Fowl Reduction…


A few things became apparent this summer to us.   With Maggie out of commission, we had to make a few changes.  Jessy and I have learned and adapted to additional chores as well as just helping Maggie out, day to day.  On crutches, it’s hard for her to carry things or do much that includes transporting herself and other things.  Which seems to be what everyone does all the time!  But we’ve gotten by and gotten our routines fixed and settled so it’s really not that big of a deal.

However, something that I had been thinking about, seemed to proof it’s unpleasant head.    Our huge flock of chickens was simply not very efficient for us, in any way.  We were spending quite a bit of money on our tight budget on feed, and chore time was eating into our contentment.  With egg deliveries and sales, we were not even making the feed bill.   And to top it all off, the birds seemed to be discontent as well.  Kind of a bad situation all the way around.

So we made the group decision to exit the egg business and to sell off half of our flock.  There is absolutely no way that we would have NO chickens… because we adore our birds.  And we knew that no one would want all our roosters, so we decided that the bulk of them would stay, and just continue to be free ranging roos, as they have been all summer and are doing fine.

We also have decided that this small batch of meat birds we’re raising right now will be the last for awhile.   At least until next fall.  Raising large numbers of meat birds in the summer when our budget is traditionally tighter is just not making sense.  We love the idea of eating our own carefully raised birds, but I think it can be done in the cooler months when it’s easier to care for them and our budget is more able to handle the cost of chicks, feed, processing and all.  Just makes sense, doesn’t it?

When I listed our flock for sale on our various Facebook pages, it was only about 5 minutes before we had a buyer!  That was pretty neat.  Folks know our birds are healthy and well adjusted, heck, half of them are nearly pets and tame as house cats.  And it was even better that our angel buyer was a good friend, my weaving mentor, Miss Jessica…  And she wanted them all!  And what made things even sweeter, is that we traded the birds for weaving supplies!!!  She got a bunch of nice birds, we got less cost and chores and I got a big box of weaving warp that should keep me for many many months!   Perfect!  I just didn’t see any room in the budget for a load of warp…  You need to buy the rolls of warp string in groups of 24 and each roll is nearly $4-$5 a roll!  That’s a nice little chunk of change in a tight budget.  I got a huge box of 48 rolls in exchange!   And black and grays, and demin blue which are more pricey!  I can’t wait to get weaving again!

I thought that Maggie might be upset about the situation, but was very relieved that she was just fine with it.  She’s a realist.  I guess she was already thinking that they were a bit too much work, as caring for them all took up a good portion of her day before the accident.  She said it was going to be good to get back to knowing all their names!  I think she’s right.   We added 50 birds to the mix last summer when we thought we would have quite a few interested in our eggs.  And the feed costs were lower.  But then one bigger client went out of business and then we sold a few birds, but still had close to 80 birds.  And often we were having way too many eggs and not enough sales so we were giving the dogs and pigs eggs!  So, this is a good thing.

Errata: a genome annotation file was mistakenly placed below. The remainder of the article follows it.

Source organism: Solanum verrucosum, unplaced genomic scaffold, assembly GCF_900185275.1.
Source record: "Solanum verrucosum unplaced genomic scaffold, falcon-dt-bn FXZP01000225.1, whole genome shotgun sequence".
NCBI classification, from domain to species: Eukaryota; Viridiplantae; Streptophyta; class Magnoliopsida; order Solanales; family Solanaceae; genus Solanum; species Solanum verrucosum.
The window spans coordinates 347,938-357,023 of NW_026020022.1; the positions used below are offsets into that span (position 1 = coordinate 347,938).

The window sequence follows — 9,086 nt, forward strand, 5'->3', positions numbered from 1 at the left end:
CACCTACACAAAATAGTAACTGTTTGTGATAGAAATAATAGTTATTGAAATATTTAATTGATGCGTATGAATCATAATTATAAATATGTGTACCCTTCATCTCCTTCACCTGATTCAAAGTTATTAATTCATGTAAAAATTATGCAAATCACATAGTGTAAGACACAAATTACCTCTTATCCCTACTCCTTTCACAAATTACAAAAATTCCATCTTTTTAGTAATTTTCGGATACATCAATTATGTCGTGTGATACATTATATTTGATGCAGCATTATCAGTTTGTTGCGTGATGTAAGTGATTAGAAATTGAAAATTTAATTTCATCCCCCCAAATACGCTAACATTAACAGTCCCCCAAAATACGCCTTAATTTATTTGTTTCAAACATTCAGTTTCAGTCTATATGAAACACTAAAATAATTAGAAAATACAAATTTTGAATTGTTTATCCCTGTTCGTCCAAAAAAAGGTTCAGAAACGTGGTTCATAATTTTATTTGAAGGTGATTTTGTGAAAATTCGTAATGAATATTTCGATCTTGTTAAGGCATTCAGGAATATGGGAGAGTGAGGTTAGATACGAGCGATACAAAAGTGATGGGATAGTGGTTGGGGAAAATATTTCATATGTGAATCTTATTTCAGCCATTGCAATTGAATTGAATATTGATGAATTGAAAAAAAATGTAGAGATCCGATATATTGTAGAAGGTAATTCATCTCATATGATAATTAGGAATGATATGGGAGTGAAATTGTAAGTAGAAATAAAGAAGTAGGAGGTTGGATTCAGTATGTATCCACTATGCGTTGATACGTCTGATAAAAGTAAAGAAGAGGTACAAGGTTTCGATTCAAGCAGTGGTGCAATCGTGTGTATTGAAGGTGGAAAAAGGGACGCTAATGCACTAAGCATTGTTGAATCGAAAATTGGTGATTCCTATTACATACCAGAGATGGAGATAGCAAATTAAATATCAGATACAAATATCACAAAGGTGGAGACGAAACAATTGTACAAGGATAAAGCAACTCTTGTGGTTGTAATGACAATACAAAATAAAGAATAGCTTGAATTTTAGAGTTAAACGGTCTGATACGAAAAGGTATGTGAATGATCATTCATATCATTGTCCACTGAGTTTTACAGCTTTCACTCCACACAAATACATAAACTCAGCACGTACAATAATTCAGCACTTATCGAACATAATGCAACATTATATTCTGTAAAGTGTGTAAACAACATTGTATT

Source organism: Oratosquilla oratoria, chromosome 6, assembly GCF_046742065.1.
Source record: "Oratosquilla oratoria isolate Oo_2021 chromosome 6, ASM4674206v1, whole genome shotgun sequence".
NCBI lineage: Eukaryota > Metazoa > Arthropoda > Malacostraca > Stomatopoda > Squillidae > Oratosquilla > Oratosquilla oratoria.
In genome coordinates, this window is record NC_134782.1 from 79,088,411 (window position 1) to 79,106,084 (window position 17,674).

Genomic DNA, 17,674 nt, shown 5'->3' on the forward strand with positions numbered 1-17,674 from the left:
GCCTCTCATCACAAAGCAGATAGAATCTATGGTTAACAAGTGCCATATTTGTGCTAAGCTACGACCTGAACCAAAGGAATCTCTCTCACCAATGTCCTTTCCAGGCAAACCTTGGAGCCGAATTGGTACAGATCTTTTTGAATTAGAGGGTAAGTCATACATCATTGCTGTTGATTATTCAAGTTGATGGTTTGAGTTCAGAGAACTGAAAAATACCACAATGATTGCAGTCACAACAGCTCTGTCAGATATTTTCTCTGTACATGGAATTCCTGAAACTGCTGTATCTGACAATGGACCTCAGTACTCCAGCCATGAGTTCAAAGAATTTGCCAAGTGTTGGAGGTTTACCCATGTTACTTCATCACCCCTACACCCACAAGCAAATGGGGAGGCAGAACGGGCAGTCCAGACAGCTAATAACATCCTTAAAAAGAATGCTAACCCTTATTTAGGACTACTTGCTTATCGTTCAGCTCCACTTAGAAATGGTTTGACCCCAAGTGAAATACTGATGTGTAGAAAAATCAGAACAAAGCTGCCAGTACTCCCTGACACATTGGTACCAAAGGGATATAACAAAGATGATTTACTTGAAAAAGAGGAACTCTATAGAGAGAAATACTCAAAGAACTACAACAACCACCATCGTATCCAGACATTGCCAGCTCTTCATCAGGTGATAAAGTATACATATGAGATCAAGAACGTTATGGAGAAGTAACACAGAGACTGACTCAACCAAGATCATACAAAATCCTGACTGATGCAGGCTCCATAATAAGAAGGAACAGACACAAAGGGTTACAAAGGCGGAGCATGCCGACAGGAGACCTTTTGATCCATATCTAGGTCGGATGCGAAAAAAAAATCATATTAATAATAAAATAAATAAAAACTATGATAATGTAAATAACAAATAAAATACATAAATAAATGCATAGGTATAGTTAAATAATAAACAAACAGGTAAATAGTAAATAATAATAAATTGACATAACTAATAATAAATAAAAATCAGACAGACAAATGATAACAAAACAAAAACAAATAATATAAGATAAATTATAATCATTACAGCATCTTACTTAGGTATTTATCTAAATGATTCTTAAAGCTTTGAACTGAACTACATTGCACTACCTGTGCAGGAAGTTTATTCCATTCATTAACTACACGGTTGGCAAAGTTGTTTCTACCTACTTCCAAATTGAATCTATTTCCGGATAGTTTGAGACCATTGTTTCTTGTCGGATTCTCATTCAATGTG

It’s been a week now and I have to say, it’s been a blessing!  Chore time has been cut in half, the remaining 25 hens and 10 roos are happy, and our feed cost is going down.   Sometimes, one of the hardest things to do is change what you are doing.   We are so programmed to think that what we are doing this moment is what we have been doing and will be doing for the rest of time.  Guess what ?  I think if you really looked at your life, there are very few things you are doing now that you were doing a year ago, five years ago or ten years ago.   And most likely, things will keep evolving and changing in subtle ways.  It’s the way things are.  So be open for change and watchful for things that are not working well.  Changing them for the better can lighten your load and bring more contentment into your life!!!  I know it’s helping us!



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About Mobymom

the banjo player for Deepwater Bluegrass, and the editor of as well as the main graphic designer of the Westvon Publishing empire. She is a renaissance woman of many talents and has two lovely daughters and a rehab mobile home homestead to raise.


Fowl Reduction… — 2 Comments

  1. Are you going to keep or eat the rest of the roos? Ten is alot with only 25 hens… do they fight?